The traditional way of software development is cumbersome — a developer writes code, builds, and runs it in one environment and it functions as intended. However, it may fail with errors and defects when shipped and run in another environment. Containerization is the encapsulation of an application and its required environment, and addresses this problem using containers/dockers. This helps organizations modernize legacy applications and create new cloud-native applications that are both scalable and agile.
Container engines such as Docker, and frameworks such as Kubernetes, provide a standardized way to package applications — including the code, runtime, and libraries. This enables them to run in a consistent manner across their entire software development life cycle.
Containers are continuing to increase in popularity and demand as they provide a powerful tool to address several development concerns — including the need for faster delivery, agility, portability, modernization, and life cycle management.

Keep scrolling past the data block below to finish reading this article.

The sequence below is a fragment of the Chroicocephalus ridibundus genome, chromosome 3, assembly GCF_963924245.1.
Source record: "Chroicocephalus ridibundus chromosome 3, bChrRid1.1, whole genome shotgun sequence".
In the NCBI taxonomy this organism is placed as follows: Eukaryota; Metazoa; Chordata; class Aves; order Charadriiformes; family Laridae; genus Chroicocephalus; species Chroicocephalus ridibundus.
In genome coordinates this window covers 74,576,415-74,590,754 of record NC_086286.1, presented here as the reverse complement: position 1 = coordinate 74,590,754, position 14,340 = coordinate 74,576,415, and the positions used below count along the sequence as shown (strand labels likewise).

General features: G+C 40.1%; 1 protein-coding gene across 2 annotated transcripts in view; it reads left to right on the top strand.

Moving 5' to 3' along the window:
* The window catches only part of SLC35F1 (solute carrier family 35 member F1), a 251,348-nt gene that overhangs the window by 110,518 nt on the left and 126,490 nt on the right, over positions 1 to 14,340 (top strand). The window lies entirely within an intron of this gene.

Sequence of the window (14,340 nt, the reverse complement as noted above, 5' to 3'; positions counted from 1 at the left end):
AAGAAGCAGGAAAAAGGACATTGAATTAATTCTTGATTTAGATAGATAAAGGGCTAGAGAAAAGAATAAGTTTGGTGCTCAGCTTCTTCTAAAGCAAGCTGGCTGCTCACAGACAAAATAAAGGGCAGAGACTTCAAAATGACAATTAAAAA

How do containers work?
Containers abstract the application platform, its dependencies, and the underlying infrastructure. In a nutshell, a container bundles the runtime environment, application, libraries, binaries, and configuration files to run in an efficient and bug-free way across different computing environments. Refer to the diagram below for a depiction of high-level container architecture.